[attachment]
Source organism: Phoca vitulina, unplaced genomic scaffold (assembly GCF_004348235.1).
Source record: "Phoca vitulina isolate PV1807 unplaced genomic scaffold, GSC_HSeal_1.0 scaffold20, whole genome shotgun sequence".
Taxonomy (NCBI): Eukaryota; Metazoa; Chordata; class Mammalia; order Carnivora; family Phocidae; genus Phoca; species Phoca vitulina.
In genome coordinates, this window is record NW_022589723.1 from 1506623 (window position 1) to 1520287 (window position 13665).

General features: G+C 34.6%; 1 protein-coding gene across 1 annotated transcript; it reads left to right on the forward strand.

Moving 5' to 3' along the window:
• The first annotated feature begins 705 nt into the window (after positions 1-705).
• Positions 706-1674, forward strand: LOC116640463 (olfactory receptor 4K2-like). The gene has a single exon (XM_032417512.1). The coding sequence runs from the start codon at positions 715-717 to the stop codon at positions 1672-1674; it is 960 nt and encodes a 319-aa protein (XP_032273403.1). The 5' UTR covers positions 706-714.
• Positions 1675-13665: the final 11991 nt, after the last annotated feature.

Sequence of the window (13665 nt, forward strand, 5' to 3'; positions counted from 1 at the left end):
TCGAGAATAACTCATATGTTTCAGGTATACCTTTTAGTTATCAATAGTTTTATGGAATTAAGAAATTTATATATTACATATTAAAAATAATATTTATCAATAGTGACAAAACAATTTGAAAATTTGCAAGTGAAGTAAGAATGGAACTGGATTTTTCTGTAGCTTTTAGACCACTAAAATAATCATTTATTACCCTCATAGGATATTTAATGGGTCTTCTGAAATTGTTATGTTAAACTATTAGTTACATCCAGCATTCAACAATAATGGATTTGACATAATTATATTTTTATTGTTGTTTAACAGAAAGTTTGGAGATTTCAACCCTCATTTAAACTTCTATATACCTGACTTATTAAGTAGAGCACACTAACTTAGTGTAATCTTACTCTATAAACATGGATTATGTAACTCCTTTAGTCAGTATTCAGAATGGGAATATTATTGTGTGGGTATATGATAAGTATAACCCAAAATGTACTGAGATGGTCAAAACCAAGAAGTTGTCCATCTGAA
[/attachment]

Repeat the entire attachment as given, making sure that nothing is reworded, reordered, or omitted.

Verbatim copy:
Source organism: Phoca vitulina, unplaced genomic scaffold (assembly GCF_004348235.1).
Source record: "Phoca vitulina isolate PV1807 unplaced genomic scaffold, GSC_HSeal_1.0 scaffold20, whole genome shotgun sequence".
Taxonomy (NCBI): Eukaryota; Metazoa; Chordata; class Mammalia; order Carnivora; family Phocidae; genus Phoca; species Phoca vitulina.
In genome coordinates, this window is record NW_022589723.1 from 1506623 (window position 1) to 1520287 (window position 13665).

General features: G+C 34.6%; 1 protein-coding gene across 1 annotated transcript; it reads left to right on the forward strand.

Moving 5' to 3' along the window:
• The first annotated feature begins 705 nt into the window (after positions 1-705).
• Positions 706-1674, forward strand: LOC116640463 (olfactory receptor 4K2-like). The gene has a single exon (XM_032417512.1). The coding sequence runs from the start codon at positions 715-717 to the stop codon at positions 1672-1674; it is 960 nt and encodes a 319-aa protein (XP_032273403.1). The 5' UTR covers positions 706-714.
• Positions 1675-13665: the final 11991 nt, after the last annotated feature.

Sequence of the window (13665 nt, forward strand, 5' to 3'; positions counted from 1 at the left end):
TCGAGAATAACTCATATGTTTCAGGTATACCTTTTAGTTATCAATAGTTTTATGGAATTAAGAAATTTATATATTACATATTAAAAATAATATTTATCAATAGTGACAAAACAATTTGAAAATTTGCAAGTGAAGTAAGAATGGAACTGGATTTTTCTGTAGCTTTTAGACCACTAAAATAATCATTTATTACCCTCATAGGATATTTAATGGGTCTTCTGAAATTGTTATGTTAAACTATTAGTTACATCCAGCATTCAACAATAATGGATTTGACATAATTATATTTTTATTGTTGTTTAACAGAAAGTTTGGAGATTTCAACCCTCATTTAAACTTCTATATACCTGACTTATTAAGTAGAGCACACTAACTTAGTGTAATCTTACTCTATAAACATGGATTATGTAACTCCTTTAGTCAGTATTCAGAATGGGAATATTATTGTGTGGGTATATGATAAGTATAACCCAAAATGTACTGAGATGGTCAAAACCAAGAAGTTGTCCATCTGAA